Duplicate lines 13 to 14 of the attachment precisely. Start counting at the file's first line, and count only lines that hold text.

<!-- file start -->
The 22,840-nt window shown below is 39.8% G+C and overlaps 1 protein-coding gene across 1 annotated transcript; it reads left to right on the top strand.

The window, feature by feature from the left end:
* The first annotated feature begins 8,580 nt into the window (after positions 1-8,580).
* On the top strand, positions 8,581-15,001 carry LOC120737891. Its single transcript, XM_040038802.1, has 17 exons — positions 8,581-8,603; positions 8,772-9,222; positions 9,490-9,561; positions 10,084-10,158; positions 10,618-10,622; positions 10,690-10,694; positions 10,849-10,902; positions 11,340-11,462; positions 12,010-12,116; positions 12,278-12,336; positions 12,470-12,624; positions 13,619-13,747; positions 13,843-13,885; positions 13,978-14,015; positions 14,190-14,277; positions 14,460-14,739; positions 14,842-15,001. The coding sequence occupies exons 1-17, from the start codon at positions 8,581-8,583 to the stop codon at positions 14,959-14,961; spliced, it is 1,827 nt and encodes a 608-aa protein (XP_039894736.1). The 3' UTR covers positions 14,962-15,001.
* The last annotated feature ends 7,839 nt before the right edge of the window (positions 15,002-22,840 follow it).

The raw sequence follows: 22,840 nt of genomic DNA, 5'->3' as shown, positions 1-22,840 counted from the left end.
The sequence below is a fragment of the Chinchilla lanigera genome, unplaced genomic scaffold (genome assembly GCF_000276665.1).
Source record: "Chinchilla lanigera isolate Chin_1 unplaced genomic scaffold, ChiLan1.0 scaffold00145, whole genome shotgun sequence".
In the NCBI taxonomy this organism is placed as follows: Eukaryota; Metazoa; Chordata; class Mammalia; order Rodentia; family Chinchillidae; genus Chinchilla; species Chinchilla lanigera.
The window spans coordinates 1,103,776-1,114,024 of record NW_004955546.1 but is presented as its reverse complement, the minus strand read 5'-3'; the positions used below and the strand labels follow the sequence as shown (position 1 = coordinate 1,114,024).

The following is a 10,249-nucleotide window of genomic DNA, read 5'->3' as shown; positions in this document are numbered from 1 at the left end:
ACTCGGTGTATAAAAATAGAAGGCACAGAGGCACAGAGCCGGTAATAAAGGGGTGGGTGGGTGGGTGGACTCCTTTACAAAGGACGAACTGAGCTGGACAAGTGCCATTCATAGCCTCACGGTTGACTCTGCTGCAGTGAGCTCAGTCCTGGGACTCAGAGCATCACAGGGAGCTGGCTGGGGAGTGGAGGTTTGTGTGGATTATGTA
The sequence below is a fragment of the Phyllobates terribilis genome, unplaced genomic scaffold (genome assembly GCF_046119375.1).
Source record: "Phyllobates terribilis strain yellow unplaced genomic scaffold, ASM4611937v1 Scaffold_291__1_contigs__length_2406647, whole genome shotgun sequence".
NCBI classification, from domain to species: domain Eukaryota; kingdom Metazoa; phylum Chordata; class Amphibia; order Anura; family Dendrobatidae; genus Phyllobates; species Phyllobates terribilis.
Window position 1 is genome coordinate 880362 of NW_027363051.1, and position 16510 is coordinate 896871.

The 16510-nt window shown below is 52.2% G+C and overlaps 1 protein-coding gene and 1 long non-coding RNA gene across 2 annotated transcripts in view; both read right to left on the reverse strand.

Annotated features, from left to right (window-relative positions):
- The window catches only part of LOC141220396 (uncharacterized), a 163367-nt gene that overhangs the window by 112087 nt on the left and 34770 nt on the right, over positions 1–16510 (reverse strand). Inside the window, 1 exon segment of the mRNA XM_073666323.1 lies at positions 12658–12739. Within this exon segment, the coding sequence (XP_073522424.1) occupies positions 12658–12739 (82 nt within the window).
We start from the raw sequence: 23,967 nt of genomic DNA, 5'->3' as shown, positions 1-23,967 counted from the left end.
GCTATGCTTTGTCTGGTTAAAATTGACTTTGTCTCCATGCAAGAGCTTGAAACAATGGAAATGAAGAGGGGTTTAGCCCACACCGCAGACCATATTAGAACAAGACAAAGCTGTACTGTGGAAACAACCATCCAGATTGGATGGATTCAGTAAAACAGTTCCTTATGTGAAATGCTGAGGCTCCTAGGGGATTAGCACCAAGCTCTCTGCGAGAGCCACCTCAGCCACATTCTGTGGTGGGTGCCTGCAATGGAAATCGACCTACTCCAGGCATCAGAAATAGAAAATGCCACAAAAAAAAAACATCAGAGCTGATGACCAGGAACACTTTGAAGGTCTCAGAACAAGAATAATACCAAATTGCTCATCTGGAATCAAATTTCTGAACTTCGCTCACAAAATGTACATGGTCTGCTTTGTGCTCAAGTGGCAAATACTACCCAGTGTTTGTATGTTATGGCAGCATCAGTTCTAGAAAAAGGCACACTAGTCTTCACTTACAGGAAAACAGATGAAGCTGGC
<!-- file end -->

The sequence below is a fragment of the Phyllobates terribilis genome, unplaced genomic scaffold (genome assembly GCF_046119375.1).
Source record: "Phyllobates terribilis strain yellow unplaced genomic scaffold, ASM4611937v1 Scaffold_291__1_contigs__length_2406647, whole genome shotgun sequence".